- C7 Corvette Grand Sport... doing a burnout - Graham MacNeil ©

Why an Open Diff Doesn't Work On Track

8w ago

15.2K

I've been working on a technical article and, throughout the article, I frequently found myself having to rely on the assumption that whoever is reading understands the differential's job, working principle, and - most importantly - limitations. Instead of making one enormous post, I figured I'd cover this separately (make sure to stay tuned for the main tech feature!).

Why do you even need a differential?

A differential's job is to allow two wheels on the same axle (or two axles in a 4WD drivetrain) to spin at different speeds so a car could smoothly go around a corner. Why do the wheels need to spin at different speeds? Each wheel on a car has to travel a different path to reach the end of the turn. You can see that for yourself every time you drive on snow covered roads or muddy trails.

Four different tracks by four wheels/tires on one car going around a turn

If you take a turn, you'll see that each wheel/tire leaves a separate track (arc) on the road, which means they all have to travel different distances. And since they also have to travel different distances in the same period of time - the time it takes the car to go through the corner - each wheel has to travel at a different speed throughout the turn.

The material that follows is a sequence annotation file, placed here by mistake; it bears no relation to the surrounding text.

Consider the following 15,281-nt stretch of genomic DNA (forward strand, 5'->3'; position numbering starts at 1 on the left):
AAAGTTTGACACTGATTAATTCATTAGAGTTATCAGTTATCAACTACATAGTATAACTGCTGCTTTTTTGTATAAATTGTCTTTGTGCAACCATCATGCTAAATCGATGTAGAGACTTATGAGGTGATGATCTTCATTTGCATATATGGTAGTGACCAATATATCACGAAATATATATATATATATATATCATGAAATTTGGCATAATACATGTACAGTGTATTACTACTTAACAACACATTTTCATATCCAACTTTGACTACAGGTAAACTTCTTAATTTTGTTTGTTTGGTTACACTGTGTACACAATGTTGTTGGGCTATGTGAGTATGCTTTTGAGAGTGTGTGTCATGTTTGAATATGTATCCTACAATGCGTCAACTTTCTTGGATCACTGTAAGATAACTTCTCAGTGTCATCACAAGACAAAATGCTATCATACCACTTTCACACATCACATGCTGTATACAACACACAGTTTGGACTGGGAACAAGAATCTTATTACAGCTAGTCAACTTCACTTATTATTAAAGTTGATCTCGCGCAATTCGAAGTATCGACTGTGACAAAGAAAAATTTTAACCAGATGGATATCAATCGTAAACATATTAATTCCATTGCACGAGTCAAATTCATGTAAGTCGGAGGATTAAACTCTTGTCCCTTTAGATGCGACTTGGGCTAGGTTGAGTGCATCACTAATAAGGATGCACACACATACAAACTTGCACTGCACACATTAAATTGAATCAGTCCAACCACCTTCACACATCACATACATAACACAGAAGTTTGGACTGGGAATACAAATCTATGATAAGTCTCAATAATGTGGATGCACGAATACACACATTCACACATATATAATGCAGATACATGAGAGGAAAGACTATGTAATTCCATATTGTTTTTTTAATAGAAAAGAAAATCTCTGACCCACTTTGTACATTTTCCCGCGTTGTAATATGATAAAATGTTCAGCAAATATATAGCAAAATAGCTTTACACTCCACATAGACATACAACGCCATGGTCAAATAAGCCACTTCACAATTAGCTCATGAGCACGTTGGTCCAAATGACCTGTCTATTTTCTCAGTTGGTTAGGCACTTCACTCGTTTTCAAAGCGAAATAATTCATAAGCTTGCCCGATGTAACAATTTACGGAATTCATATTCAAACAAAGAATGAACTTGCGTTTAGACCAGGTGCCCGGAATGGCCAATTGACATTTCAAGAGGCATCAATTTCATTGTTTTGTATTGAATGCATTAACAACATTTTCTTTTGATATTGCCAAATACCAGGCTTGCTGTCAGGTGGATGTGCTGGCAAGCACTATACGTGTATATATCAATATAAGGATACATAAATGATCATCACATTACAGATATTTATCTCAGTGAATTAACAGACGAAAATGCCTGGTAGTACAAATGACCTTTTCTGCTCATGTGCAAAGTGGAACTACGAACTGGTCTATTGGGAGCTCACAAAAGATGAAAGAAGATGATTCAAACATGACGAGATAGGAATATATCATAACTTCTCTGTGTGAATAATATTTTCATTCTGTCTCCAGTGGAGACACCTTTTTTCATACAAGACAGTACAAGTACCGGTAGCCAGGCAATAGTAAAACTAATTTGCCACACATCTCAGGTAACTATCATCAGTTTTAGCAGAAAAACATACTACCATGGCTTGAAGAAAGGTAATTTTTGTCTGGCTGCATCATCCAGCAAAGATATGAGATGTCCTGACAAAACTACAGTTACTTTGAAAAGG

Video or it didn't happen

The video below has been used countless times to demonstrate how a diff works and, although made by General Motors over 80 years ago, it is still one of the best videos I've found that explains very visually how a differential works. It's a long video; fast forward to about 2:00 in (from 2:00 to 2:22 is the problem.differentials solve and explained above and 3:40-6:35 is the working principle/mechanism of a diff).

The diff was a fantastic innovation and solved the problem of two powered wheels traveling at different speeds on the same axle. But it's not without its faults, especially when it comes to demanding conditions such as driving on snow/ice or high performance driving (and ultimately racing).

One Wheel Drive

The main limitation with open diffs is that they allow one wheel to spin endlessly, even if the other is completely stationary. The demonstration at 5:30 into the video shows that. If you're on the road with one wheel on tarmac/asphalt and another on ice, one wheel and tire "grips" the pavement (pun intended) due to higher grip level on tarmac compared to ice for the other tire. In other words, if one wheel has higher grip or traction, it's harder for the diff to turn, much like being held still in the video relative to the other one, and instead, the diff will turn the other wheel since it is easier to turn.

That problem isn't just limited to one wheel spinning endlessly while the other is stationary, though. An open diff transfers virtually equal amounts of torque to both wheels. That means that the wheel with little traction will dictate how much torque the wheel with a lot of traction gets. If you give more power (and therefore torque) than the low traction wheel can hold, it will start spinning, because it is easier to spin. This is why if you have a FWD or RWD car with an open diff on snow or ice, some people call it one wheel drive because it only takes one wheel without traction to render the whole car stuck.